(2) the stuff they teach in school is terribly important but so obscure that no one in the real world is likely to stumble upon it anywhere else, and if they do they won't be able to figure it out on their own, and (3) learning the terribly important things must be insisted upon, enforced, and even coerced.
Viewed from that belief system, I can see why unschoolers look like lazybones. We skip the hard part, let our kids play video games if they'd rather, and don't seem to care very much about the terribly important stuff (obscure or not).
But let's take a closer look...
Teaching is hard.
You bet your ass. Teaching is damned hard. Classroom management is hard. Engaging one or two little brains that would rather be playing video games is hard; engaging 25 to 30 of them is all but impossible. Butting up against district policies that get in the way of that engagement is hard. Sacrificing class time to idiotic curriculum choices is hard. Hurting kids to make a living is hard (see the last paragraph on the first page of that link, which is the resignation letter of John Taylor Gatto, who at that time was NY State Teacher of the Year).
And at home? Sitting your kids down at the kitchen table with a lesson plan and standing over them until they complete it is hard. In many cases, it is so hard that the kids end up back in school because neither the kids nor the parents can take it anymore.
Do unschoolers skip all that? You bet your ass.
The stuff they teach in school is terribly important...
Let's do a little experiment. Yesterday, somewhere between playing Minecraft with some friends from Not Back to School Camp and looking at vlogs, Chloe learned about Queen Ranavalona the First.
So, let's pretend I'm the school board and I have determined that it is terribly important for people your age—yes, your age, the exact age that you are right this minute as you read this blog post—it is terribly important for you to learn what Minecraft is and how much it costs, what the policy is on bedtimes at Not Back to School Camp, and all about Queen Ranavalona and why she might be of interest to an unschooler.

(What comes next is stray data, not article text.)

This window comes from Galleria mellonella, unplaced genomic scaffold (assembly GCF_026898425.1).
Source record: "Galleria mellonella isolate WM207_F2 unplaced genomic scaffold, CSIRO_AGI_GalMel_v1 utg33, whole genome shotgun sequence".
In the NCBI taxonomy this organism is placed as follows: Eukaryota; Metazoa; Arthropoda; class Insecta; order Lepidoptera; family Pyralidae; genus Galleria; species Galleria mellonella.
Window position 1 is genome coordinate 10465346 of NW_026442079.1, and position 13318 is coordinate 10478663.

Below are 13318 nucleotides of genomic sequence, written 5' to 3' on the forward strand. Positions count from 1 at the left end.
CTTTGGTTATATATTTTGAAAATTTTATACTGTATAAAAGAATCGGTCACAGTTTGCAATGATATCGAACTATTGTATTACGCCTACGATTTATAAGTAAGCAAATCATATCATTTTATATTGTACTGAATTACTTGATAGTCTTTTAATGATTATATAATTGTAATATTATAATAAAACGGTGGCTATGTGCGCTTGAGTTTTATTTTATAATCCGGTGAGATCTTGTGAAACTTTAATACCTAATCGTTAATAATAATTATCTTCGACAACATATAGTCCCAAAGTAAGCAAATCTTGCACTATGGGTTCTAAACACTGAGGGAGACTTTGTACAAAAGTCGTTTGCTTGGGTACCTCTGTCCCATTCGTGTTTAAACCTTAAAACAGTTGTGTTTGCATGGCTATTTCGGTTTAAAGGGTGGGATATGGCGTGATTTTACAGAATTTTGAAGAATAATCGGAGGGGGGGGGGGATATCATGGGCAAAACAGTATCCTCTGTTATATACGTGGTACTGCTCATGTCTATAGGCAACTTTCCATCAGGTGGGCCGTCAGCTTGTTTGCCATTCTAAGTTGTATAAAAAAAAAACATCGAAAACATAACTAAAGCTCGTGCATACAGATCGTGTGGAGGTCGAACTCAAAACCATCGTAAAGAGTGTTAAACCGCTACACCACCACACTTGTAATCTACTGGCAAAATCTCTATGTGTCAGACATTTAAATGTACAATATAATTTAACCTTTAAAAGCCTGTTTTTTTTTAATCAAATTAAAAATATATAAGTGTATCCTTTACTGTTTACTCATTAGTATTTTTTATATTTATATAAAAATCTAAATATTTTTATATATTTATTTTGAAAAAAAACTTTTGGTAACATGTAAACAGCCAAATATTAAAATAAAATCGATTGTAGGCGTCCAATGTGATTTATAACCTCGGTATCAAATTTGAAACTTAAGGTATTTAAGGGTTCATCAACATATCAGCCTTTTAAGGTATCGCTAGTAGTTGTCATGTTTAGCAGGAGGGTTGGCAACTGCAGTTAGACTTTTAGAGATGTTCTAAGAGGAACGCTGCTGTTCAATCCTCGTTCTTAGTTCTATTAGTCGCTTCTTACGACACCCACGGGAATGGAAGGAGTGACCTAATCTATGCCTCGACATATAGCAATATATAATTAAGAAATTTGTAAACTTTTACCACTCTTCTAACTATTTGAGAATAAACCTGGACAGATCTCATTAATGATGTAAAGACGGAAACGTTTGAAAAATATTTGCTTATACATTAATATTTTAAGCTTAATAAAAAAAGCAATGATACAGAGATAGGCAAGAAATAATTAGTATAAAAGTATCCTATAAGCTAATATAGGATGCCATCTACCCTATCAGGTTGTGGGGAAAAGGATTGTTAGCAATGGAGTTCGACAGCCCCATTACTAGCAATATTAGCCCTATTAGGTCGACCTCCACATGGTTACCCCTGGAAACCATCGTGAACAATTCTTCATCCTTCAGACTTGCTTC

What's that? You don't think those things are terribly important? Welcome to the life of a schooled child.
But since we're pretending, let's pretend that one of those items in my little curriculum has piqued your interest. Maybe you're a teen or the parent of a teen who is interested in attending Not Back to School Camp and you would actually like to know about the bedtime policy. Or maybe you've never heard of Minecraft or Not Back to School Camp or Queen Ranavalona or vlogs, and I've made you curious.
Welcome to the life of a lucky schooled child.
But what about the basics?
They call them the basics for a reason. To reach age 15 without learning everything that is taught in elementary school is virtually impossible, provided no one has gotten in your way.
Don't believe me? Take a look at the typical course of study for grades 1 through 5.
But what about math?
At the very first LIFE is Good, my friend Mary Lewis gave a talk about math in which she discussed the work she was doing teaching math to math-phobic adults—that is, adults who had been through 10 to 13 years of school math and were so traumatized by it that they would freeze in terror if someone asked them to add some numbers together. Mary said these people would be far better off if they had never had a math lesson. This article by David Albert certainly makes her point.